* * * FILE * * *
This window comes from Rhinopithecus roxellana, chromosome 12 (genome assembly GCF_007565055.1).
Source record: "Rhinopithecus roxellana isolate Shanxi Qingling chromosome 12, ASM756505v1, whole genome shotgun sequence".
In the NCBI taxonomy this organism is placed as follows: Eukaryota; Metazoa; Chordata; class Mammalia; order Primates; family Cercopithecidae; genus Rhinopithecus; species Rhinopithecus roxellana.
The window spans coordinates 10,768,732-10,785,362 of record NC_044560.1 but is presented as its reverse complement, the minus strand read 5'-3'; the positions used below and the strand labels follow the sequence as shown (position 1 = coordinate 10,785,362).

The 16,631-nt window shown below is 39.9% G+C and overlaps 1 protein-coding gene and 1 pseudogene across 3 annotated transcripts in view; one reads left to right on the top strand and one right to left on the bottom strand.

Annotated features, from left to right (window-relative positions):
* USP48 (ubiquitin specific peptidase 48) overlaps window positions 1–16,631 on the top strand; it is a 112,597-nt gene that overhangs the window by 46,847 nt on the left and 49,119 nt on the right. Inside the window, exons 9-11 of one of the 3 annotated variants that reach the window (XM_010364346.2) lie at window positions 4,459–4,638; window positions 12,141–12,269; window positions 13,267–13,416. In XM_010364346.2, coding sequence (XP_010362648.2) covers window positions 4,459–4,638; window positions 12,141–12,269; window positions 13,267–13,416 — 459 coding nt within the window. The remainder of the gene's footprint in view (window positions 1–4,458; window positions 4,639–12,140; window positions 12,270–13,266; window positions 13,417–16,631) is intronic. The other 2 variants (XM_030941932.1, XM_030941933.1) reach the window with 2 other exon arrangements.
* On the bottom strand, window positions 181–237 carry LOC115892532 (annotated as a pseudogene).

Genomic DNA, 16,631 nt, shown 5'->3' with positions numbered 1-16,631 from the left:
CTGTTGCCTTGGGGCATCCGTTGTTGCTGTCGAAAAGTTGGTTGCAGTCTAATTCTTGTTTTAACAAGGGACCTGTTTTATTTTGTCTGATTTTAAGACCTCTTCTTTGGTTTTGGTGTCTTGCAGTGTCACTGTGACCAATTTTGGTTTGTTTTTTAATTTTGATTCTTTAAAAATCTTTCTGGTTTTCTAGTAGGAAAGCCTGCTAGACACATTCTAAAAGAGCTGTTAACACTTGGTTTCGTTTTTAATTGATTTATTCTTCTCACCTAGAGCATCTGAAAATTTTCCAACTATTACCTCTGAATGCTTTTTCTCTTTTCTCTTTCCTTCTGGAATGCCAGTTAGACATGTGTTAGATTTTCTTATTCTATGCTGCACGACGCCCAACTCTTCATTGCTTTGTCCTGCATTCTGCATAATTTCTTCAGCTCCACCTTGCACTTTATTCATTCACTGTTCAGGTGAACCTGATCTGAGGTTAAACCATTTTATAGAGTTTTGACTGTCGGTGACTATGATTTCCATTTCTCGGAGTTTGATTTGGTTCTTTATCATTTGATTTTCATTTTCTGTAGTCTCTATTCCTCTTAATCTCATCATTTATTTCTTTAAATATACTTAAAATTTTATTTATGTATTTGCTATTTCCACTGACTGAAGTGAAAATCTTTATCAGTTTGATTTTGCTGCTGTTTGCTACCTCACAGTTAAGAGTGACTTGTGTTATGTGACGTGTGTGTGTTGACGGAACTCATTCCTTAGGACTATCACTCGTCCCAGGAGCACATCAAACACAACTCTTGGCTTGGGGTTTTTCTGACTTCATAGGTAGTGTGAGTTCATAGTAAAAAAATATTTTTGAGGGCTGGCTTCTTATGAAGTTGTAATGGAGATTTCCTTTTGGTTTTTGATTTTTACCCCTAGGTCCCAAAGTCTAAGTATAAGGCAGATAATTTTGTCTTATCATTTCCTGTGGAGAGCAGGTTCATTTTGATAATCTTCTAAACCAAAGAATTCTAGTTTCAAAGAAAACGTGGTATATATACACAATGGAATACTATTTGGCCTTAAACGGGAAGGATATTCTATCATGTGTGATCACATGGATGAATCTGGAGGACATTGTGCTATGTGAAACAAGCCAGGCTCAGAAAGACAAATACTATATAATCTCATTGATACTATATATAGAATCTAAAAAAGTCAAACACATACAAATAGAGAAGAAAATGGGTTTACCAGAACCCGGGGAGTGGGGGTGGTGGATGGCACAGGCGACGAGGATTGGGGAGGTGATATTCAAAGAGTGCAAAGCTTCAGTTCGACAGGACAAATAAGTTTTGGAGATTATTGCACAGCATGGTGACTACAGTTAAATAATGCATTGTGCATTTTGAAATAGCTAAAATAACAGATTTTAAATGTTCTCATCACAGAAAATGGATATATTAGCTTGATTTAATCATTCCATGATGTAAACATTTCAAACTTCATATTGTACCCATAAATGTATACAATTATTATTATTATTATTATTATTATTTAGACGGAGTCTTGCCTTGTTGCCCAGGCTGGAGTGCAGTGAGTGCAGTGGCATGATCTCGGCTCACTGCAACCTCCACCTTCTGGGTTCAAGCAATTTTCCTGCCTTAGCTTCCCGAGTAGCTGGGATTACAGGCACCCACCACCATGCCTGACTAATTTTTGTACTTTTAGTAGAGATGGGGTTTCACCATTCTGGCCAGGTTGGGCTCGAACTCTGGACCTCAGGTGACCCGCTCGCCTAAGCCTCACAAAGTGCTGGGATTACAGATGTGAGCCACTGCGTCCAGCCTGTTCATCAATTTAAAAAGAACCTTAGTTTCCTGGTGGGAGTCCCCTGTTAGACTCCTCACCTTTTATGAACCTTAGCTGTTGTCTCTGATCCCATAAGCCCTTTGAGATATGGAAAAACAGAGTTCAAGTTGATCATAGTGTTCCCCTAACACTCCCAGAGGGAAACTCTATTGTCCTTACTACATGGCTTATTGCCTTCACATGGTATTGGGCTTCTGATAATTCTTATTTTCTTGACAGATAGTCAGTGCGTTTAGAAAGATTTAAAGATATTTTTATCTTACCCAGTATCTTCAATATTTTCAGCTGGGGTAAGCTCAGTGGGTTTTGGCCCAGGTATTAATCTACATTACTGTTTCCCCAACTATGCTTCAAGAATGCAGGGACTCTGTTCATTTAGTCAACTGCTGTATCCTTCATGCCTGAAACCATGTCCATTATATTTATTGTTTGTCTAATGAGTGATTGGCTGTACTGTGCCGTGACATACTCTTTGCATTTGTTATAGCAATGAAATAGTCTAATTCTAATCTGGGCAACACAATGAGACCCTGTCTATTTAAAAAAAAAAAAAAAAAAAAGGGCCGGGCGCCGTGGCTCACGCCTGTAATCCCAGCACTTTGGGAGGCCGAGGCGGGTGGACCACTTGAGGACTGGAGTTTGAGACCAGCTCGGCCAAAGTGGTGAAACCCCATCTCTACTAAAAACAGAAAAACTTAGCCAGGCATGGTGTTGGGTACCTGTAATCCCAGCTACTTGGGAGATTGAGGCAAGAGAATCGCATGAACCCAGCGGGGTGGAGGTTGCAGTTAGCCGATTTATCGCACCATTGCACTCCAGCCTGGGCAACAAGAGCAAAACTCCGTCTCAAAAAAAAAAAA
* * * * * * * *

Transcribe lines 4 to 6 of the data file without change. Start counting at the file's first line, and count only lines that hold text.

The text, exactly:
The window spans coordinates 10,768,732-10,785,362 of record NC_044560.1 but is presented as its reverse complement, the minus strand read 5'-3'; the positions used below and the strand labels follow the sequence as shown (position 1 = coordinate 10,785,362).

The 16,631-nt window shown below is 39.9% G+C and overlaps 1 protein-coding gene and 1 pseudogene across 3 annotated transcripts in view; one reads left to right on the top strand and one right to left on the bottom strand.

Annotated features, from left to right (window-relative positions):